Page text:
Our study is a response to the call from the HuGE Network for field-specific systematic reviews and genetic meta-analyses (9
), and it is the most comprehensive genetic data synthesis project to date in COPD. Detailed qualitative review of the published literature demonstrated a significant male bias in study sample recruitment, a tendency for case groups to be older and have more smoking exposure than controls, and deficiencies in study reporting, particularly in regard to study sample characteristics and smoking exposure. In addition, the vast majority of studies are dramatically underpowered to detect genetic effect sizes in the range of effects recently identified in GWA studies. In this context, the appropriate application of meta-analysis to achieve increased power can provide a substantial benefit. We identified 27 genetic variants that were suitable for quantitative meta-analysis. Four of these variants, GSTM1
null, rs1800470 in TGFB1
, rs1800629 in TNF
and rs1799895 in SOD3
are significantly associated with COPD susceptibility. We have made this work publicly available in an online, regularly updated database of COPD genetic associations and cumulative meta-analysis results at www.tuftscaes.org/copddb
Regarding our meta-analysis findings, the four genetic loci demonstrating statistically significant association with COPD should be prioritized for further study, including additional epidemiologic analysis to confirm or refute these associations, dense genotyping or sequencing to narrow the implicated genomic intervals, and functional studies. When interpreting our negative meta-analyses it is important to note that only nine of our ‘negative’ meta-analyses were adequately powered for ORs of 1.5, and none of our meta-analyses were adequately powered to exclude ORs of ≤1.2.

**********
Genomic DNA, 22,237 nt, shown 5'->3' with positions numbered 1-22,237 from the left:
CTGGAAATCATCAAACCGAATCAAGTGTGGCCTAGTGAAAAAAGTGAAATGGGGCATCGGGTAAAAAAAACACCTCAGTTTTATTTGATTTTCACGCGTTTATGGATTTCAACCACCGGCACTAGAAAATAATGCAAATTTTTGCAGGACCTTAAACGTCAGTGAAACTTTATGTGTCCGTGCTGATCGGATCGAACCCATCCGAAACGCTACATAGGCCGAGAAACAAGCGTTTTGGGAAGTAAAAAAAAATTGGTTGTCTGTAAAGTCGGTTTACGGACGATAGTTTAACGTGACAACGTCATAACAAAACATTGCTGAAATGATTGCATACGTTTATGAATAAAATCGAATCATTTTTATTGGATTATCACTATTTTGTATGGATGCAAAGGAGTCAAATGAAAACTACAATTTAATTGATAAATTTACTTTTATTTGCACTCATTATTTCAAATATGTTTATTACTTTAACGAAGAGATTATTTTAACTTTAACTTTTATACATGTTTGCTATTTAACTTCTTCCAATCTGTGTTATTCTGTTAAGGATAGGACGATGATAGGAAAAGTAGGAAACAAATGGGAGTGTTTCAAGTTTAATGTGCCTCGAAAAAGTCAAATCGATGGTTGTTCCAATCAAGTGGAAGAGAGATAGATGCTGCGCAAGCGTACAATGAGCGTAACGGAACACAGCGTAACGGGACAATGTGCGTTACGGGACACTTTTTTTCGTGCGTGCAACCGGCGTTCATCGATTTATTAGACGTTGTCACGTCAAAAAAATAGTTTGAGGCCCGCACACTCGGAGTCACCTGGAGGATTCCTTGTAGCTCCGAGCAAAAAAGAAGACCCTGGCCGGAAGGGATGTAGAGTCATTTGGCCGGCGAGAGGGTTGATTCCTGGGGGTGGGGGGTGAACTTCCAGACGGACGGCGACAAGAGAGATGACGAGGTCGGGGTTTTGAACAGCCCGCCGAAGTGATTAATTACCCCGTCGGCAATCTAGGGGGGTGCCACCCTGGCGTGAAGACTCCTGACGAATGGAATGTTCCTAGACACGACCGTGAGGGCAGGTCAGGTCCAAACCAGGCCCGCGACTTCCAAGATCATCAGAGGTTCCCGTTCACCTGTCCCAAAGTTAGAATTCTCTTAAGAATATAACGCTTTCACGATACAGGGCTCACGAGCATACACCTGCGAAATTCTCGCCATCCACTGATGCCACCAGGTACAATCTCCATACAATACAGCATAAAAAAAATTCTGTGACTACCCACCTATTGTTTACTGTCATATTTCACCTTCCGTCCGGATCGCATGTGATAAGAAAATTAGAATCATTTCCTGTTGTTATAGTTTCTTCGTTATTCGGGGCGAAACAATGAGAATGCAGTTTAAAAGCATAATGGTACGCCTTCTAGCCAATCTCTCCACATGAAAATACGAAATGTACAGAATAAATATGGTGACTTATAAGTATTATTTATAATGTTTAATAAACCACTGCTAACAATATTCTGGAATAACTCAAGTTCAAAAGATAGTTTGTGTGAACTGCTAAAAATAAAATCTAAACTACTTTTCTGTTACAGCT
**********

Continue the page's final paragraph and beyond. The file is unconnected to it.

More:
The deficiencies noted in study reporting are surprising, particularly regarding smoking exposure and basic demographic characteristics, such as age. One of the most common reasons for this was the use of blood donor controls for which little or no smoking and demographic data were available. Given the importance of smoking in the development of COPD and the known association between age and FEV1 decline, it will be essential to address these readily correctable deficiencies in data collection and reporting in future studies.
Two recently published genome wide association study (GWAS) have examined COPD-related phenotypes, but the top hits are in genomic locations that are not represented in our case–control database. One locus (near HHIP
) was significantly associated with COPD-related phenotypes in both studies; another locus (near CHRNA3/5
) was significantly associated with COPD in one of these studies (11
). It would be of interest to test our significant meta-analysis associations in these GWA cohorts when the data become available. In the future, we intend to incorporate available GWAS data into our online database, which will serve the dual functions of allowing public access to comprehensive summary GWAS results and integrating GWAS and candidate gene era findings.
There have been four previously published meta-analyses of genetic associations with COPD. These studies pertain to variants in the following genes—TNF
) and GSTM1
). In addition, the recently published meta-analysis by Smolonska considers 12 genes from well-studied biologic pathways in COPD (17
). The significantly associated variants identified in these meta-analyses are as follows: Brogger et al.
His139Arg and TNF
−308GA; Hu et al.
His139Arg, and the fast and slow variants of EPHX1
compared with the normal activity variant; Gingo et al.
308GA; and Smolonska et al.
variable number tandem repeat (VNTR) polymorphism, three SNPs in TGFB1
(including rs1800470), TNF
−308GA (rs1800629) and GSTP1